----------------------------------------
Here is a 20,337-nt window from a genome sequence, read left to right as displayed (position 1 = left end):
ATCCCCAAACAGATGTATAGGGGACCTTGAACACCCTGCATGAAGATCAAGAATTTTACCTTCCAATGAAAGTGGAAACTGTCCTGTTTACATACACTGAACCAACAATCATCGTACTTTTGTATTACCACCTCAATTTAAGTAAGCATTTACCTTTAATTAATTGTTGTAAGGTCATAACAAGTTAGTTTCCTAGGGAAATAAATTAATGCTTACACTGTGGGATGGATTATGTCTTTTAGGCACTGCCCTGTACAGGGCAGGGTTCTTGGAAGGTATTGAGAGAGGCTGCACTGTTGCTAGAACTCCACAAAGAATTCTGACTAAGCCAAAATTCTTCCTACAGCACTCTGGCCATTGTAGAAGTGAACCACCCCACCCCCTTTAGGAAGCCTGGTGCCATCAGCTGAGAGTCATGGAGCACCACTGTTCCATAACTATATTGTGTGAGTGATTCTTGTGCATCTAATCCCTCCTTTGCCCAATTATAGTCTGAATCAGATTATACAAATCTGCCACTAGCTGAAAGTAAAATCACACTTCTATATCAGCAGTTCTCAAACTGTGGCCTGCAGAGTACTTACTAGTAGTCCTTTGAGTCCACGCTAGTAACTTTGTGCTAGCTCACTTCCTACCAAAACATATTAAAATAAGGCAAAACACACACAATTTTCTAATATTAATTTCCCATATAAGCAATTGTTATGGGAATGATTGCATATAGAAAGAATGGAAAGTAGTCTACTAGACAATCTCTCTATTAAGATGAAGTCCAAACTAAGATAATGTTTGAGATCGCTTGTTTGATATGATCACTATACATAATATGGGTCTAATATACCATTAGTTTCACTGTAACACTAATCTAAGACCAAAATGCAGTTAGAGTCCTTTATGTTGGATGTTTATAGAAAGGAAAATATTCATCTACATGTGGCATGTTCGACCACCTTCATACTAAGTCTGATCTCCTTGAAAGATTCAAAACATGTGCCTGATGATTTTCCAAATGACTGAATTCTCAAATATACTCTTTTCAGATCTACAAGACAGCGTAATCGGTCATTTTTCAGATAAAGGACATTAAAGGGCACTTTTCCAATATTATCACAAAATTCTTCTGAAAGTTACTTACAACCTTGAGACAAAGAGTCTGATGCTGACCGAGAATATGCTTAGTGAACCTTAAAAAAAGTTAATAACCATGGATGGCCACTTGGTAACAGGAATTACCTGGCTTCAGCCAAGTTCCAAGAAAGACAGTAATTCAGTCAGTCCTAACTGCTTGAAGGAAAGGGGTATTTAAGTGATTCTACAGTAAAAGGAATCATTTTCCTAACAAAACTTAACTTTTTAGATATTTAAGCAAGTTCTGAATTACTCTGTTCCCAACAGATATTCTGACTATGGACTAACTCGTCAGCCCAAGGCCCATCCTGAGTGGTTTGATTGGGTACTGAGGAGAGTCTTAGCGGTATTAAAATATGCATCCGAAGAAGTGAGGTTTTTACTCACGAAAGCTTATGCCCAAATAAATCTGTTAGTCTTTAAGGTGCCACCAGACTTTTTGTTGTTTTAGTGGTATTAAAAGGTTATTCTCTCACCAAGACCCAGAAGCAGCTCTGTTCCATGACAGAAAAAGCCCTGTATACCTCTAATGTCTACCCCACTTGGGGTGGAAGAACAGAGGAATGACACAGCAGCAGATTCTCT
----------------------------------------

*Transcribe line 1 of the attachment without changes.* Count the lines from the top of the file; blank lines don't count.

Here is a 20,337-nt window from a genome sequence, read left to right as displayed (position 1 = left end):